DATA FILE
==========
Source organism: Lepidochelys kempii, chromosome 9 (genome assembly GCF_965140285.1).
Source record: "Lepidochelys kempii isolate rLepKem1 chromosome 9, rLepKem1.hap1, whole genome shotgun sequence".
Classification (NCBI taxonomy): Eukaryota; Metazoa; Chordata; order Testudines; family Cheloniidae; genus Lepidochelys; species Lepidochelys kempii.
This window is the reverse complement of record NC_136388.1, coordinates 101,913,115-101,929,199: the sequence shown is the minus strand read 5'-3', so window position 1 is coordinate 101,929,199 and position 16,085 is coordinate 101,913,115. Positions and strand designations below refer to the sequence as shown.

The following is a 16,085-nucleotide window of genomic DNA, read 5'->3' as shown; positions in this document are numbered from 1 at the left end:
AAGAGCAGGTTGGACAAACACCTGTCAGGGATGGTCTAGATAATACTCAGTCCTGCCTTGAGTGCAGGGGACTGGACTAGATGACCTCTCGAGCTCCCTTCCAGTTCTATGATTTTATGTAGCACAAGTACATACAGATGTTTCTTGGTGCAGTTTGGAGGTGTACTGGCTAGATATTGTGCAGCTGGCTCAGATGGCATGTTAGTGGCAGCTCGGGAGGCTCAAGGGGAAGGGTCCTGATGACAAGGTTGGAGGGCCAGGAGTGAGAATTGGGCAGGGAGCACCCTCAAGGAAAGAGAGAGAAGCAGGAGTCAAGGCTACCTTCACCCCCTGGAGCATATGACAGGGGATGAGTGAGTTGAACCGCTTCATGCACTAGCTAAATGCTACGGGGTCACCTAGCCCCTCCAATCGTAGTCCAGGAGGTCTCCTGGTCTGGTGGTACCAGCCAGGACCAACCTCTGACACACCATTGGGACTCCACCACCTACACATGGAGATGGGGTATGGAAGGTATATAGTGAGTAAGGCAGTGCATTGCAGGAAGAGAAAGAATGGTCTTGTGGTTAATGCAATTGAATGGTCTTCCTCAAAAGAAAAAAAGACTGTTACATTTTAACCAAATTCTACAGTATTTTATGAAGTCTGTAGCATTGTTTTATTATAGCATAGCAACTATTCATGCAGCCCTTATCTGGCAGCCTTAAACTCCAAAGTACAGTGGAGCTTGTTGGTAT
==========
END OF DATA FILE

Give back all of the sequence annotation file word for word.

Source organism: Lepidochelys kempii, chromosome 9 (genome assembly GCF_965140285.1).
Source record: "Lepidochelys kempii isolate rLepKem1 chromosome 9, rLepKem1.hap1, whole genome shotgun sequence".
Classification (NCBI taxonomy): Eukaryota; Metazoa; Chordata; order Testudines; family Cheloniidae; genus Lepidochelys; species Lepidochelys kempii.
This window is the reverse complement of record NC_136388.1, coordinates 101,913,115-101,929,199: the sequence shown is the minus strand read 5'-3', so window position 1 is coordinate 101,929,199 and position 16,085 is coordinate 101,913,115. Positions and strand designations below refer to the sequence as shown.

The following is a 16,085-nucleotide window of genomic DNA, read 5'->3' as shown; positions in this document are numbered from 1 at the left end:
AAGAGCAGGTTGGACAAACACCTGTCAGGGATGGTCTAGATAATACTCAGTCCTGCCTTGAGTGCAGGGGACTGGACTAGATGACCTCTCGAGCTCCCTTCCAGTTCTATGATTTTATGTAGCACAAGTACATACAGATGTTTCTTGGTGCAGTTTGGAGGTGTACTGGCTAGATATTGTGCAGCTGGCTCAGATGGCATGTTAGTGGCAGCTCGGGAGGCTCAAGGGGAAGGGTCCTGATGACAAGGTTGGAGGGCCAGGAGTGAGAATTGGGCAGGGAGCACCCTCAAGGAAAGAGAGAGAAGCAGGAGTCAAGGCTACCTTCACCCCCTGGAGCATATGACAGGGGATGAGTGAGTTGAACCGCTTCATGCACTAGCTAAATGCTACGGGGTCACCTAGCCCCTCCAATCGTAGTCCAGGAGGTCTCCTGGTCTGGTGGTACCAGCCAGGACCAACCTCTGACACACCATTGGGACTCCACCACCTACACATGGAGATGGGGTATGGAAGGTATATAGTGAGTAAGGCAGTGCATTGCAGGAAGAGAAAGAATGGTCTTGTGGTTAATGCAATTGAATGGTCTTCCTCAAAAGAAAAAAAGACTGTTACATTTTAACCAAATTCTACAGTATTTTATGAAGTCTGTAGCATTGTTTTATTATAGCATAGCAACTATTCATGCAGCCCTTATCTGGCAGCCTTAAACTCCAAAGTACAGTGGAGCTTGTTGGTAT